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    ABSTRACT: Protein-based vaccine development faces the difficult challenge of finding robust yet non-toxic adjuvants suitable for humans. Here, using a molecular engineering approach, we have developed a molecular platform for generating self-adjuvanting immunogens that do not depend on exogenous adjuvants for induction of immune responses. These are based on the concept of Immune Complex Mimics (ICM), structures that are formed between an oligomeric antigen and a monoclonal antibody (mAb) to that antigen. In this way, the roles of antigens and antibodies within the structure of immune complexes are reversed, so that a single monoclonal antibody, rather than polyclonal sera or expensive mAb cocktails can be used. We tested this approach in the context of Mycobacterium tuberculosis (MTB) infection by linking the highly immunogenic and potentially protective Ag85B with the oligomeric Acr (alpha crystallin, HspX) antigen. When combined with an anti-Acr monoclonal antibody, the fusion protein formed ICM which bound to C1q component of the complement system and were readily taken up by antigen-presenting cells in vitro. ICM induced a strong Th1/Th2 mixed type antibody response, which was comparable to cholera toxin adjuvanted antigen, but only moderate levels of T cell proliferation and IFN-γ secretion. Unfortunately, the systemic administration of ICM did not confer statistically significant protection against intranasal MTB challenge, although a small BCG-boosting effect was observed. We conclude that ICM are capable of inducing strong humoral responses to incorporated antigens and may be a suitable vaccination approach for pathogens other than MTB, where antibody-based immunity may play a more protective role.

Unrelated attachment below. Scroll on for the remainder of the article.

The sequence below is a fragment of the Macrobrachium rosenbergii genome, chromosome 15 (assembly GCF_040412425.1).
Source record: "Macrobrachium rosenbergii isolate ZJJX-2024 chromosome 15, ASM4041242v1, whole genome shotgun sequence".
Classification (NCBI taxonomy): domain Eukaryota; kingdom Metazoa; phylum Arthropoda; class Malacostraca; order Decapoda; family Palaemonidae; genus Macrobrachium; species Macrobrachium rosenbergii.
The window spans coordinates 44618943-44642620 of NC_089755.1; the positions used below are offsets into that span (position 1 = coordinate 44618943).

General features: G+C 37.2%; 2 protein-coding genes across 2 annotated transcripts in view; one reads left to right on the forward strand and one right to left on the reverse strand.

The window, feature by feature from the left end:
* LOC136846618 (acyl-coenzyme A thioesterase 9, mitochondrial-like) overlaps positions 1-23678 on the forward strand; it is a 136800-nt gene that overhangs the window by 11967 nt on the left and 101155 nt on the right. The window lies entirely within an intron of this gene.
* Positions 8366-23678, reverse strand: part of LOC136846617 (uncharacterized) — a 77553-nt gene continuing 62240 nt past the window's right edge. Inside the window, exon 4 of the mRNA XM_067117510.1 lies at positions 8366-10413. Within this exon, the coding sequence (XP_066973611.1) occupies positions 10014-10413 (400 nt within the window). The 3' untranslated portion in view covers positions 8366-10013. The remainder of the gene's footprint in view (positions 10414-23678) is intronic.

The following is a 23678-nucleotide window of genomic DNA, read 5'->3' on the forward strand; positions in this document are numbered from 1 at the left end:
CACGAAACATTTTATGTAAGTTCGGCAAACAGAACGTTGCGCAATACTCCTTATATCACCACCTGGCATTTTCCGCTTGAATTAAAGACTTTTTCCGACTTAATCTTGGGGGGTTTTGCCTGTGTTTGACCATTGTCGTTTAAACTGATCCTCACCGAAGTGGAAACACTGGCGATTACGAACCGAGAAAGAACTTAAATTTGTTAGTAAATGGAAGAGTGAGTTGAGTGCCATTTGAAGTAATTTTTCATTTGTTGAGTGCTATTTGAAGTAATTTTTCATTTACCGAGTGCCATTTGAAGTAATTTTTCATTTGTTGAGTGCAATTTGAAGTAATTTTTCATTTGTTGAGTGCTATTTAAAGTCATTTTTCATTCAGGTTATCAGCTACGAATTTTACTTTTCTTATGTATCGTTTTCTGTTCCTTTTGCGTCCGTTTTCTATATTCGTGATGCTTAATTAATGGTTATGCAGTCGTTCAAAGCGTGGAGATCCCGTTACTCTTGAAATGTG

Full-text · Article · Apr 2013 · PLoS ONE
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    • "Strikingly, anti-OprF IgG was higher following three doses of FG- or HI-modified vector compared to AdOprF, thus highlighting the utility of fiber-modified Ad vectors for vaccine delivery. One of the mechanisms that explains the boosting of humoral response is the Fcγ receptor-mediated uptake of Ad vector-antibody immune complexes by antigen-presenting cells and subsequent increased stimulation of specific immune cells [43]. "
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    ABSTRACT: Adenovirus (Ad) vector-based vaccines displaying pathogen-derived epitopes on Ad capsid proteins can elicit anti-pathogen immunity. This approach seems to be particularly efficient with epitopes incorporated into the Ad fiber protein. Here, we explore epitope insertion into various sites of the Ad fiber to elicit epitope-specific immunity. Ad vectors expressing the 14-mer Pseudomonas aeruginosa immune-dominant outer membrane protein F (OprF) epitope 8 (Epi8) in five distinct sites of the Ad5 fiber, loops CD (AdZ.F(CD)Epi8), DE (AdZ.F(DE)Epi8), FG (AdZ.F(FG)Epi8), HI (AdZ.F(HI)Epi8) and C terminus (AdZ.F(CT)Epi8), or the hexon HVR5 loop (AdZ.HxEpi8) were compared in their capacity to elicit anti-P. aeruginosa immunity to AdOprF, an Ad expressing the entire OprF protein. Intramuscular immunization of BALB/c mice with AdZ.F(FG)Epi8 or AdZ.F(HI)Epi8 elicited higher anti-OprF humoral and cellular CD4 and CD8 responses as well as enhanced protection against respiratory infection with P. aeruginosa compared to immunization with AdZ.F(CD)Epi8, AdZ.F(DE)Epi8, AdZ.F(CT)Epi8 or AdZ.HxEpi8. Importantly, repeat administration of the fiber- and hexon-modified Ad vectors boosted the OprF-specific humoral immune response in contrast to immunization with AdOprF. Strikingly, following three doses of AdZ.F(FG)Epi8 or AdZ.F(HI)Epi8 anti-OprF immunity surpassed that induced by AdOprF. Furthermore, in the presence of anti-Ad5 immunity, immunization with AdZ.F(FG)Epi8 or AdZ.F(HI)Epi8, but not with AdOprF, induced protective immunity against P. aeruginosa. This suggests that incorporation of epitopes into distinct sites of the Ad fiber is a promising vaccine strategy.
    Preview · Article · Feb 2013 · PLoS ONE